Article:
Loyalty, betrayal, ambition and revenge are explored in this sleek political thriller, starring and directed by George Clooney. Ryan Gosling plays Stephen Myers, the sexy, charismatic press spokesman to Democratic hopeful Governor Morris (Clooney). Stephen also reports to Paul Zara (played by Philip Seymour Hoffman), an experienced campaign manager and strategist who values loyalty above all else. His opposite number is Tom Duffy (Paul Giamatti) who is portrayed as a master of backroom shenanigans and is out to poach Myers for his own team. Attractive and well-connected intern Molly Stearns (Rachel Evan Wood) lights the touch-paper, and the volatile mix explodes. The drama mimics the exhausting pace of the political campaign trail, and Clooney makes a timely reference to social media when a canny Gosling senses something is amiss and instructs his minions to ‘check the chatter on Twitter’. ‘These are the big leagues,’ he says at another point. ‘When you f*** up, you lose the right to play.’ His words come back to haunt him in the next scene, when a lapse of judgement leads to one of the film’s most poignant moments. The Ides of March is a tense, compelling portrait of the cut-and-thrust world of politics in which everyone is trying to outwit everyone else. This is, in so many ways, a film of our times.


Capture décran 2012-06-21 à 11.30.33CARNAGE
Husband and wife Kate Winslet and Christoph Waltz go head to head with Jodie Foster and John C. Reilly in Roman Polanski’s hilarious and telling satire of middle-class hypocrisy. Adapted from playwright Yasmina Reza’s The God of Carnage, it follows the attempts of two couples to have a meaningful discussion about a fight between their children. Zachary, the son of Nancy and Alan (Winslet and Waltz) has bashed his schoolmate Ethan with a stick, breaking a couple of teeth. Penelope and Michael (Foster and Reilly) invite Zachary’s parents to their Brooklyn home, but what begins as a cordial attempt to resolve a playground dispute soon turns into an ugly, drunken clash. Nancy and high-powered attorney Alan, whose mobile phone is clamped to his ear for much of the film, keep attempting to leave, but their fixation on keeping up appearances dictates their reluctant return, creating a horribly claustrophobic yet compelling atmosphere. The script is tight and hilarious as both sets fight their corner, using ever more extreme language, an irate Foster yelling at one point: ‘Your son is a threat to homeland security!’ A vase of yellow tulips and some smart coffee-table books are among the victims of a gloriously disgusting stream of vomit (literally) that erupts from Winslet’s carefully lipsticked mouth, while fantastic performances from Foster and Waltz in particular, as well as its slick and intelligent script, make Carnage stand out.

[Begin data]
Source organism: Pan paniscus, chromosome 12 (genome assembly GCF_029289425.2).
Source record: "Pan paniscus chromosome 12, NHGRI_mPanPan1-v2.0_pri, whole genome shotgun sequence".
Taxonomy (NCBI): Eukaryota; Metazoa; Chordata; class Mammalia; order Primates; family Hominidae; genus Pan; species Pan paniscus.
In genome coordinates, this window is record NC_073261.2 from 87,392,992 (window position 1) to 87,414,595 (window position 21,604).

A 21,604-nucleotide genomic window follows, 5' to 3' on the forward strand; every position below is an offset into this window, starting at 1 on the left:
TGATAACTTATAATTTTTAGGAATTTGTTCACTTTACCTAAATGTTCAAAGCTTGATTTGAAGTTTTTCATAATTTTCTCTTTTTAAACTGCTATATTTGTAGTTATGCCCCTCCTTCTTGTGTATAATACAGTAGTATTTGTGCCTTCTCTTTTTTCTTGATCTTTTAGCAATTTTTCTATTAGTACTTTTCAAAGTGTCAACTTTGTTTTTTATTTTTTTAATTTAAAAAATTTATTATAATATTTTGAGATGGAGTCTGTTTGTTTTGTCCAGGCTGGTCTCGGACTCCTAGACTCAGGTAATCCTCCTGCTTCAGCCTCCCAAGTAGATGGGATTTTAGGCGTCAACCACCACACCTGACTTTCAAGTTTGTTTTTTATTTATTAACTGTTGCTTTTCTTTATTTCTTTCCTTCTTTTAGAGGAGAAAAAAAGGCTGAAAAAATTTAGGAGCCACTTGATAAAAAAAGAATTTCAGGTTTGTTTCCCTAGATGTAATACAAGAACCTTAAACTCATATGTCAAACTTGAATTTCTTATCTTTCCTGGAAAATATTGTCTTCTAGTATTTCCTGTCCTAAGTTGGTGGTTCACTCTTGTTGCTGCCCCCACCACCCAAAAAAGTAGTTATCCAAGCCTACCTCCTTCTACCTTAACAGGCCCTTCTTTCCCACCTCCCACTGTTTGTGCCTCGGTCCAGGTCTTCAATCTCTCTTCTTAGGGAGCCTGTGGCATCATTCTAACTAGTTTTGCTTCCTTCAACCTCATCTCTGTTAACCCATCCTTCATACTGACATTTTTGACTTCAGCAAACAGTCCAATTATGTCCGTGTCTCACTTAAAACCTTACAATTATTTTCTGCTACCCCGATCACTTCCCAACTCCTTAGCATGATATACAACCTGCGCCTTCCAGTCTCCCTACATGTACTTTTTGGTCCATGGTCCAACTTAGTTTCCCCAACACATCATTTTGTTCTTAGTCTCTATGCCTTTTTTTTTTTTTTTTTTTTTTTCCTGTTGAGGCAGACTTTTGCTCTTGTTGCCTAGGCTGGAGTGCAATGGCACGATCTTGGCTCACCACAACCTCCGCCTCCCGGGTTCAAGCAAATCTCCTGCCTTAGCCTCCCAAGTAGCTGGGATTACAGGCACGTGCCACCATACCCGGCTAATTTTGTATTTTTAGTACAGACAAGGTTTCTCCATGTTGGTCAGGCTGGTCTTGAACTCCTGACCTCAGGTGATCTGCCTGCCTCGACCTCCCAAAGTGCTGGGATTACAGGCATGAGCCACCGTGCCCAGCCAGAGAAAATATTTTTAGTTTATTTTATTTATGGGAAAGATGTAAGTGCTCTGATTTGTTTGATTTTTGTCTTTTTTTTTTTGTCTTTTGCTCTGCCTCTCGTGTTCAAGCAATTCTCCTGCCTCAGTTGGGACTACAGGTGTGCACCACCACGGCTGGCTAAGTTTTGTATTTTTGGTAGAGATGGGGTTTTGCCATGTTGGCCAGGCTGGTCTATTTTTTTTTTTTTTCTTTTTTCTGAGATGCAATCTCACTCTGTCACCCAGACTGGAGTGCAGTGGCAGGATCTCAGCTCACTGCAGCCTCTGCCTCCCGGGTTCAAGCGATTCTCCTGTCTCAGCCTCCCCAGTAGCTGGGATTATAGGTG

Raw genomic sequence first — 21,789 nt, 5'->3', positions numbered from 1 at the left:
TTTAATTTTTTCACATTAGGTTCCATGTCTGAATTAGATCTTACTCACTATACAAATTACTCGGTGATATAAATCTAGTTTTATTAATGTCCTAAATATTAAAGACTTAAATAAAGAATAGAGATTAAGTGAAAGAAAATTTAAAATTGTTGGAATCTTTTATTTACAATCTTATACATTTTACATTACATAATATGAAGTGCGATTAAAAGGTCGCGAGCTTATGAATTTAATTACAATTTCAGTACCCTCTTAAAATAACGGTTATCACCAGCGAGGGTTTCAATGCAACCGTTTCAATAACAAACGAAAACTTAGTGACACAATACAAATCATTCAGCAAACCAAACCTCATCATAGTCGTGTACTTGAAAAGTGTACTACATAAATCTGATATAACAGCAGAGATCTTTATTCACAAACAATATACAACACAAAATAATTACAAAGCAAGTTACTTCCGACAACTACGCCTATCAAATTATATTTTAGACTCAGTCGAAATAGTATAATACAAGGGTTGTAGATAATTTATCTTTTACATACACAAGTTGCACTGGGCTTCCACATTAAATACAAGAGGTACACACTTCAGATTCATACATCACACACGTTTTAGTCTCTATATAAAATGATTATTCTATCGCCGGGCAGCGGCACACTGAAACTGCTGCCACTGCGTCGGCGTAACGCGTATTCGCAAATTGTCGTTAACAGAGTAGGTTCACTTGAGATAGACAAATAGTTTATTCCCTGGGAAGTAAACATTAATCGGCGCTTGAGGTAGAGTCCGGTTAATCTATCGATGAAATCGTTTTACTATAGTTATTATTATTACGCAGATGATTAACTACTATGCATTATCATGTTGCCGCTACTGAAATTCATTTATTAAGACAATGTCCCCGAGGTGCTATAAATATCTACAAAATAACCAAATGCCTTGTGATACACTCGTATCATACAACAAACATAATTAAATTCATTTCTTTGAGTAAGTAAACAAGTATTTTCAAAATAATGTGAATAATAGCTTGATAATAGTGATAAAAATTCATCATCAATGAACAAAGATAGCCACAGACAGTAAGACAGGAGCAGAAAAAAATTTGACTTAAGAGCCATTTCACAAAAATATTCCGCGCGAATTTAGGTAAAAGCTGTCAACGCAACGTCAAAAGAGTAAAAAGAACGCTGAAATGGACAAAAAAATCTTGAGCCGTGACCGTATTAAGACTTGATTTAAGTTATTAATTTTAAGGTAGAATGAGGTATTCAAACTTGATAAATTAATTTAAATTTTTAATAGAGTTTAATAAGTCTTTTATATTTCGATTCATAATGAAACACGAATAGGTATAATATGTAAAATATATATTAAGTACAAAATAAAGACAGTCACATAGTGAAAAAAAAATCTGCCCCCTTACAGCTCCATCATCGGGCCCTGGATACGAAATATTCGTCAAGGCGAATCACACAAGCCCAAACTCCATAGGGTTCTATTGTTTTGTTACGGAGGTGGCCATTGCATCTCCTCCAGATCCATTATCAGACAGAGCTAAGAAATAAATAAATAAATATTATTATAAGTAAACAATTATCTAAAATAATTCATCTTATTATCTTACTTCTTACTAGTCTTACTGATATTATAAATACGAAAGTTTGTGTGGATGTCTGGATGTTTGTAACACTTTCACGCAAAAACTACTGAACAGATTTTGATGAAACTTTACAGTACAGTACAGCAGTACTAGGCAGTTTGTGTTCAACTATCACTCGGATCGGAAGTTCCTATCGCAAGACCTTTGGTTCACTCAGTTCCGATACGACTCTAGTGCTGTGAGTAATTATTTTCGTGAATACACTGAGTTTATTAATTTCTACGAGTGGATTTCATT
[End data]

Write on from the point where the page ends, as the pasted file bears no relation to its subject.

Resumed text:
Capture décran 2012-06-21 à 11.30.44MICHAEL
Michael is a 35-year-old insurance salesman who lives in an unremarkable house in the Austrian suburbs. In the opening scenes of Markus Schleinzer’s disturbing film, we see him drive home, put his shopping away, cook dinner and lay the table. But he sets two places. He will be sharing the meal with a ten-year-old boy called Wolfgang, whom he has locked in his cellar in order to sexually abuse him. It is difficult to watch this film without thinking of the Natascha Kampusch and Josef Fritzl cases, and Schleinzer has already attracted criticism for portraying the molester as a seemingly harmless everyman – he is balding, bespectacled and dull, but ultimately normal. Schleinzer’s response is that our desire to see criminals depicted as monsters is only about protecting ourselves, and is an attempt to distance ourselves from them. ‘If you make him a monster, what is he? A mythical creature? But he is not human,’ he has said. Michael (Michael Fuith) goes on a skiing holiday with his friends, and bops along to Boney M’s disco hit ‘Sunny’ in the car after being promoted. It is these details which render him so mundane, and therefore make his actions all the more chilling. He is a kidnapper and a rapist who taunts Wolfgang by saying his parents don’t want their son back. Yet he is also just an ordinary person. Much of the film concentrates on the familiarity and small details in the lives of Michael and Wolfgang, an approach which ratchets up huge levels of tension and discomfort. The journey to the film’s dramatic conclusion is disturbing in the extreme and feels, at times, tortuous, but Schleinzer’s work shines a light on something which should not be suppressed and ignored, but discussed and tackled.